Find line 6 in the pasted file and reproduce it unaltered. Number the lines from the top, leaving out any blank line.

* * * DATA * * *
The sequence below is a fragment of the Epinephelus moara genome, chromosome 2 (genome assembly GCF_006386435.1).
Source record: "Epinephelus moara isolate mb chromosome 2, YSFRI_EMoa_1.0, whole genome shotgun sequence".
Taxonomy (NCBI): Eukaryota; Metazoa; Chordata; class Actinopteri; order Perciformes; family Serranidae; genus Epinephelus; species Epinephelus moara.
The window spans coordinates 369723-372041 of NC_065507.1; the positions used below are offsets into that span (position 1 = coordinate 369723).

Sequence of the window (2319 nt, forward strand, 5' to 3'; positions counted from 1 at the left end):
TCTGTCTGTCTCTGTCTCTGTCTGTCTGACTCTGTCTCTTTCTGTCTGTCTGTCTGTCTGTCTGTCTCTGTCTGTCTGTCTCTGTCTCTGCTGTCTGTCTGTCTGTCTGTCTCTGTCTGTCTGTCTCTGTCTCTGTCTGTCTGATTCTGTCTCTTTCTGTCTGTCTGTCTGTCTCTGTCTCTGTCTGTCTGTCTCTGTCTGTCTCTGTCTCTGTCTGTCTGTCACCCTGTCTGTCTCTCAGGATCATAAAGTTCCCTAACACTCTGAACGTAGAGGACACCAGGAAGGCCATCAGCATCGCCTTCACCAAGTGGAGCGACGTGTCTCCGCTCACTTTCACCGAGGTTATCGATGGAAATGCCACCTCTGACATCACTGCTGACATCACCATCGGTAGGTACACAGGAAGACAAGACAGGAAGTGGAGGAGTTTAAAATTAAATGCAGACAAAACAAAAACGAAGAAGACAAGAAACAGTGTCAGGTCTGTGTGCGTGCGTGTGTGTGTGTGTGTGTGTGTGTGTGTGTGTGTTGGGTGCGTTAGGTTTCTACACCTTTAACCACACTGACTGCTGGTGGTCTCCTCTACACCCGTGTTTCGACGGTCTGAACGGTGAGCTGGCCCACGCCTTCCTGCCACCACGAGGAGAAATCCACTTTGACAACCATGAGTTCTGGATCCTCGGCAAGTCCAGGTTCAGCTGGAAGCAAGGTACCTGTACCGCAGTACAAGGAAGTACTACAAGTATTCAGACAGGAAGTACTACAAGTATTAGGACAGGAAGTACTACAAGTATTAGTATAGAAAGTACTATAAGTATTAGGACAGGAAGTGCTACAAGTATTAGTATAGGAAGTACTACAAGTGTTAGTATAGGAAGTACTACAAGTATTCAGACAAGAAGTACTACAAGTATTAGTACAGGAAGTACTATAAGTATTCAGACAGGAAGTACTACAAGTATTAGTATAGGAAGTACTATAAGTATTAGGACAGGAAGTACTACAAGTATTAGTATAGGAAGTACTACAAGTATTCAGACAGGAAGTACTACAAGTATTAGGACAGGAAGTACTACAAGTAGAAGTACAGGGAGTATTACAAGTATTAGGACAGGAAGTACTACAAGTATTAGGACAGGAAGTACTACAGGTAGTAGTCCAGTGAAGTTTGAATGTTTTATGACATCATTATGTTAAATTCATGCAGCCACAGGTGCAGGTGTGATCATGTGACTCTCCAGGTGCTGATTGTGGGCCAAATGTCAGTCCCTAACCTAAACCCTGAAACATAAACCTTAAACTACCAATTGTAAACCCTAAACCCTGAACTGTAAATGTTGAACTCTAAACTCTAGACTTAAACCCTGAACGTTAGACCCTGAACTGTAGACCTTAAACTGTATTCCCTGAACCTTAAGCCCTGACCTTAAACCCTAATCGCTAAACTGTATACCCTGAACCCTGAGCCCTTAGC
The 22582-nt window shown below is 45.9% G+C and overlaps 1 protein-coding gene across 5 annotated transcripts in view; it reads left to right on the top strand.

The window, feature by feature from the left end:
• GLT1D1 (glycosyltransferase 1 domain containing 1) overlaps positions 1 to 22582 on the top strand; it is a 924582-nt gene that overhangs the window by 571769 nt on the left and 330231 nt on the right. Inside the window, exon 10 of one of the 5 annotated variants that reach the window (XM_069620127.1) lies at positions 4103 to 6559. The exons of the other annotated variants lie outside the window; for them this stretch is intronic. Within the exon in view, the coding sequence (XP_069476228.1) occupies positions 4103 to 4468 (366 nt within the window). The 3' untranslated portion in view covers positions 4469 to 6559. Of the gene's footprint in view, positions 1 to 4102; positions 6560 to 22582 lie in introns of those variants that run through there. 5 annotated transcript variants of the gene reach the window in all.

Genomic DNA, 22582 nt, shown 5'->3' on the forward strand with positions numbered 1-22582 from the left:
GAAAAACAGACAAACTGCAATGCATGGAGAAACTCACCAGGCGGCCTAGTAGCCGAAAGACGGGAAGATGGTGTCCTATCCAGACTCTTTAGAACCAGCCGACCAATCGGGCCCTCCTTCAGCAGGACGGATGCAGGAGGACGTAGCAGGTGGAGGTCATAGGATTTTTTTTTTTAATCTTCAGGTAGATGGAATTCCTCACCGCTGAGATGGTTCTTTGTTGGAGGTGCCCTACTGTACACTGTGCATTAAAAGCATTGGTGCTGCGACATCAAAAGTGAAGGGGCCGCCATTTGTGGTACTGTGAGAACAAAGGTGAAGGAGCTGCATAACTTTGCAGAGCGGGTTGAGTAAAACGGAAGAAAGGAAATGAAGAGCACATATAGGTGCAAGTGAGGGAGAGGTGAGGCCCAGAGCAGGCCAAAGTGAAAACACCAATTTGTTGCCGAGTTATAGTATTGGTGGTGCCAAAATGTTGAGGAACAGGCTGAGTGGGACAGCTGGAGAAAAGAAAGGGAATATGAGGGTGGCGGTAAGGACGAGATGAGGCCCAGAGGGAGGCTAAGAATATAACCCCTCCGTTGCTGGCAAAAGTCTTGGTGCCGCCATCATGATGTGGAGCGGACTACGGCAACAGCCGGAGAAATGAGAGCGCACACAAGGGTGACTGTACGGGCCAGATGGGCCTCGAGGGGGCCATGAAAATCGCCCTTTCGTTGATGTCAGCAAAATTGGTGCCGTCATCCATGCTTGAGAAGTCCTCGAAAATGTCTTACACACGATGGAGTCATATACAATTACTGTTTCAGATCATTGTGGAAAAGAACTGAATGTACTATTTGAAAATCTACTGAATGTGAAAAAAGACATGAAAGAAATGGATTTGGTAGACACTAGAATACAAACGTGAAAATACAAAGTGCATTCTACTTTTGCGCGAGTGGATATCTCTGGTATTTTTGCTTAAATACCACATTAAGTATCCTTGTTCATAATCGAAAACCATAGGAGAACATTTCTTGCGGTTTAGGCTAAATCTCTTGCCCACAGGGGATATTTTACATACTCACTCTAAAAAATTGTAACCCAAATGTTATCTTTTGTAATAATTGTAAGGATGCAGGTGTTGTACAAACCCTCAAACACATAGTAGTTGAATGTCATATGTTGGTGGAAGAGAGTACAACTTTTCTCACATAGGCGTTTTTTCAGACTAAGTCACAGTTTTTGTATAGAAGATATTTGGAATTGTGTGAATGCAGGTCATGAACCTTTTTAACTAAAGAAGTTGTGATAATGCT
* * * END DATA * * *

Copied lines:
TCTGTCTGTCTCTGTCTCTGTCTGTCTGACTCTGTCTCTTTCTGTCTGTCTGTCTGTCTGTCTGTCTCTGTCTGTCTGTCTCTGTCTCTGCTGTCTGTCTGTCTGTCTGTCTCTGTCTGTCTGTCTCTGTCTCTGTCTGTCTGATTCTGTCTCTTTCTGTCTGTCTGTCTGTCTCTGTCTCTGTCTGTCTGTCTCTGTCTGTCTCTGTCTCTGTCTGTCTGTCACCCTGTCTGTCTCTCAGGATCATAAAGTTCCCTAACACTCTGAACGTAGAGGACACCAGGAAGGCCATCAGCATCGCCTTCACCAAGTGGAGCGACGTGTCTCCGCTCACTTTCACCGAGGTTATCGATGGAAATGCCACCTCTGACATCACTGCTGACATCACCATCGGTAGGTACACAGGAAGACAAGACAGGAAGTGGAGGAGTTTAAAATTAAATGCAGACAAAACAAAAACGAAGAAGACAAGAAACAGTGTCAGGTCTGTGTGCGTGCGTGTGTGTGTGTGTGTGTGTGTGTGTGTGTGTGTTGGGTGCGTTAGGTTTCTACACCTTTAACCACACTGACTGCTGGTGGTCTCCTCTACACCCGTGTTTCGACGGTCTGAACGGTGAGCTGGCCCACGCCTTCCTGCCACCACGAGGAGAAATCCACTTTGACAACCATGAGTTCTGGATCCTCGGCAAGTCCAGGTTCAGCTGGAAGCAAGGTACCTGTACCGCAGTACAAGGAAGTACTACAAGTATTCAGACAGGAAGTACTACAAGTATTAGGACAGGAAGTACTACAAGTATTAGTATAGAAAGTACTATAAGTATTAGGACAGGAAGTGCTACAAGTATTAGTATAGGAAGTACTACAAGTGTTAGTATAGGAAGTACTACAAGTATTCAGACAAGAAGTACTACAAGTATTAGTACAGGAAGTACTATAAGTATTCAGACAGGAAGTACTACAAGTATTAGTATAGGAAGTACTATAAGTATTAGGACAGGAAGTACTACAAGTATTAGTATAGGAAGTACTACAAGTATTCAGACAGGAAGTACTACAAGTATTAGGACAGGAAGTACTACAAGTAGAAGTACAGGGAGTATTACAAGTATTAGGACAGGAAGTACTACAAGTATTAGGACAGGAAGTACTACAGGTAGTAGTCCAGTGAAGTTTGAATGTTTTATGACATCATTATGTTAAATTCATGCAGCCACAGGTGCAGGTGTGATCATGTGACTCTCCAGGTGCTGATTGTGGGCCAAATGTCAGTCCCTAACCTAAACCCTGAAACATAAACCTTAAACTACCAATTGTAAACCCTAAACCCTGAACTGTAAATGTTGAACTCTAAACTCTAGACTTAAACCCTGAACGTTAGACCCTGAACTGTAGACCTTAAACTGTATTCCCTGAACCTTAAGCCCTGACCTTAAACCCTAATCGCTAAACTGTATACCCTGAACCCTGAGCCCTTAGC